Beautifully engraved RARE historic certificate from the Pontiac Spring & Wagon Works dated 1903. This historic document has an ornate border around it with a vignette of an eagle. This item has the signatures of the Company's President ( Albert North ) and Secretary ( Harry Hamilton ) and is over 114 years old.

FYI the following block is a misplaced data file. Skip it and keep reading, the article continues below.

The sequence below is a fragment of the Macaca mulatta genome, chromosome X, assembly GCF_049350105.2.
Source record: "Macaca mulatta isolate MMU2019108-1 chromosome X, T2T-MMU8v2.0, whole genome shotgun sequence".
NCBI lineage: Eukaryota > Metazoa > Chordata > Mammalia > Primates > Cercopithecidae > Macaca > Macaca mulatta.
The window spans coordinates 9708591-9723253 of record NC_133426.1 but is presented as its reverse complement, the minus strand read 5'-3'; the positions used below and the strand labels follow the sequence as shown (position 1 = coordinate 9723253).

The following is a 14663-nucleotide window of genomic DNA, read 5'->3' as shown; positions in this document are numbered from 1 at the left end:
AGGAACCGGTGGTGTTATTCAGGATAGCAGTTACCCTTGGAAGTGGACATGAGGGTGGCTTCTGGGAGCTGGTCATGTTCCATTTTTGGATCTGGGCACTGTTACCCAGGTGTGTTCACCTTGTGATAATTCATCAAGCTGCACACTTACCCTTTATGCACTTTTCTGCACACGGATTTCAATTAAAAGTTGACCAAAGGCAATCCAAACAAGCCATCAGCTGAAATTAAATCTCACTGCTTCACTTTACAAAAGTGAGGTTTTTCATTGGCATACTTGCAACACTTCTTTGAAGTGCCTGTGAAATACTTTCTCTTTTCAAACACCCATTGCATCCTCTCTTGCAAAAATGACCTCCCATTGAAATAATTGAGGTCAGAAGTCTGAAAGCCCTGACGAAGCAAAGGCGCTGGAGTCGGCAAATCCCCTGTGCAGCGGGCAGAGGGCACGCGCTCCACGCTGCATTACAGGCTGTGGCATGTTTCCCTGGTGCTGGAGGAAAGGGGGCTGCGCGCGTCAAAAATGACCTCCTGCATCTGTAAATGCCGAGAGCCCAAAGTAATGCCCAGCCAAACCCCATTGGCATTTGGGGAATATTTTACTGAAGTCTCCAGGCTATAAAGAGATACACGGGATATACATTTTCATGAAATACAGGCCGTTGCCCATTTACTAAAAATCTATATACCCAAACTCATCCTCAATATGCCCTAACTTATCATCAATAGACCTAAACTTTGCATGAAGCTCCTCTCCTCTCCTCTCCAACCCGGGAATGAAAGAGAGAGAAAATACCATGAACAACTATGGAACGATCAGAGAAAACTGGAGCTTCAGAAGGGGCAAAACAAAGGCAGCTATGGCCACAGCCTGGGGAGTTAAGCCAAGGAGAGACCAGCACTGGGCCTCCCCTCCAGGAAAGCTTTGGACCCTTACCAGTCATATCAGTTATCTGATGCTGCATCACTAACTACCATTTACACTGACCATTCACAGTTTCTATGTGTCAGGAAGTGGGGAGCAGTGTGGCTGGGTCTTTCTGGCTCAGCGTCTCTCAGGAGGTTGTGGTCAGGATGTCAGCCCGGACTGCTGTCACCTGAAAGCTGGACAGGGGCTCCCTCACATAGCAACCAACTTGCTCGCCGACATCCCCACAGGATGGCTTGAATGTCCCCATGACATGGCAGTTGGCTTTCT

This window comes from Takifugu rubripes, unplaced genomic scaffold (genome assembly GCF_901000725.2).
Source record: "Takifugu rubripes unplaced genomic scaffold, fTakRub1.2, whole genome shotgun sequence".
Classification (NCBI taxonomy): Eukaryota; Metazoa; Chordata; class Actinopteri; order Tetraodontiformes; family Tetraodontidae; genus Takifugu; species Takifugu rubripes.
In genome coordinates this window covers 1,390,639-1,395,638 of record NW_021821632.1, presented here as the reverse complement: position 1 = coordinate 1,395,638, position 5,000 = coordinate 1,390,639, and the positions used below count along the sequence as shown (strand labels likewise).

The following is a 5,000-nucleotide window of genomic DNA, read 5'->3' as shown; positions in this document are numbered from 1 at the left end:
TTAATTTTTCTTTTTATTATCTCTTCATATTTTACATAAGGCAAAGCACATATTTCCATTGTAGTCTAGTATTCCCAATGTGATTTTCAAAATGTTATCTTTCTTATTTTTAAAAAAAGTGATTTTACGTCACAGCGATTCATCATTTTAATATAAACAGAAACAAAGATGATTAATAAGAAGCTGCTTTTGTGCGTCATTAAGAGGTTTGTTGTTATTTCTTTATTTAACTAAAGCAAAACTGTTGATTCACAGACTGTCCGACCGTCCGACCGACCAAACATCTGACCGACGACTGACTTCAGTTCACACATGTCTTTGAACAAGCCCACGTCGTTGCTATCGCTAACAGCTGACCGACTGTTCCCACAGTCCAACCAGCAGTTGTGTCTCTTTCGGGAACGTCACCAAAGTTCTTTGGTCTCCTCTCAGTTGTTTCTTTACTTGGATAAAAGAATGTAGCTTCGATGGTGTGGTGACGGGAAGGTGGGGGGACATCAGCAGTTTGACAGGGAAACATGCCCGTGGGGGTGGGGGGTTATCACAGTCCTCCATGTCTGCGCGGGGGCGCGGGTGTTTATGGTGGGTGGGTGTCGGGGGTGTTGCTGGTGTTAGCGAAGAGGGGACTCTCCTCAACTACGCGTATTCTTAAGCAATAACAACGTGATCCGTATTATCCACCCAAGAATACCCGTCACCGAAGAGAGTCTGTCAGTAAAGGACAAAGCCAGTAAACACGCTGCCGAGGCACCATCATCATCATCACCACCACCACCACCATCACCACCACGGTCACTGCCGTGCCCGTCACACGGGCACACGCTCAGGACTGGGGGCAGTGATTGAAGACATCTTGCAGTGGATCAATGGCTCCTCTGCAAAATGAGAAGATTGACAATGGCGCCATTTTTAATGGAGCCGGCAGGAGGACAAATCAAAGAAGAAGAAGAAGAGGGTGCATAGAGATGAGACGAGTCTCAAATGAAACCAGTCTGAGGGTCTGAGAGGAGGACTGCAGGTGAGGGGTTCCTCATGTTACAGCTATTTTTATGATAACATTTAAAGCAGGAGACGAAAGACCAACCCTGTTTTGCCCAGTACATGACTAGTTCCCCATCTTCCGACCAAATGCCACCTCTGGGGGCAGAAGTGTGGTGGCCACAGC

PONTIAC -- Pontiac, Michigan -- (1907-1908) -- The Pontiac Spring and Wagon Works was incorporated in July of 1899 by Albert G. North and Harry G. Hamilton. By 1905 they had taken over the manufacturing of the Rapid Truck (from the Rapid Motor Vehicle Co.) that had been introduced by Max Grabowsky in Detroit two years earlier. And in 1907 they decided to produce an automobile, too. Pontiac Spring & Wagon Works made the first Pontiac Car every built. It was introduced that fall, and was a highwheeler weighing 1,000 pounds and powered by a two-cylinder water-cooled 12 hp engine. The prototype was displayed in October at an exhibition sponsored by the Carriage Dealers' Association in New York City's Grand Central Palace. In December several of the new Pontiacs were exhibited at the Chicago Automobile Show. Well received by the press, the car featured final drive by double chain and a friction transmission. The wheelbase was 70 inches, front wheels 38, with 4Os in the rear, and solid tires all-around. The first deliveries were probably made in early 1908, but after about 30 to 40 units were dispatched to new owners, "The Car That's Built to Get There," as the slogan put it, went no Co further. On Aug. 28, 1907, Walter M. Murphy, incorporated the Oakland Motor Co. Murphy is said to have chosen the Oakland name for his car venture, located in the Oakland County, MI, city of Pontiac, because crosstown rival Pontiac Spring & Wagon Works already was making a high-wheel motor wagon under the Pontiac name. Both the Oakland Motor Company and Pontiac Spring & Wagon Works Company decided to merge together in November 1908 under the name of the Oakland Motor Car Company. The operations of both companies were joined together in Pontiac, Michigan to build the Cartercar In January 1909, General Motors Corp. President, William C. Durant, purchased a 50% interest in the Oakland Motor Car Company. Later that year GM, bought out the other 50% after the unexpected death of Walter M. Murphy at the age of 45. Also in 1909, GM also purchased the Rapid Motor Vehicle Co. This was the beginning of the General Motors Company.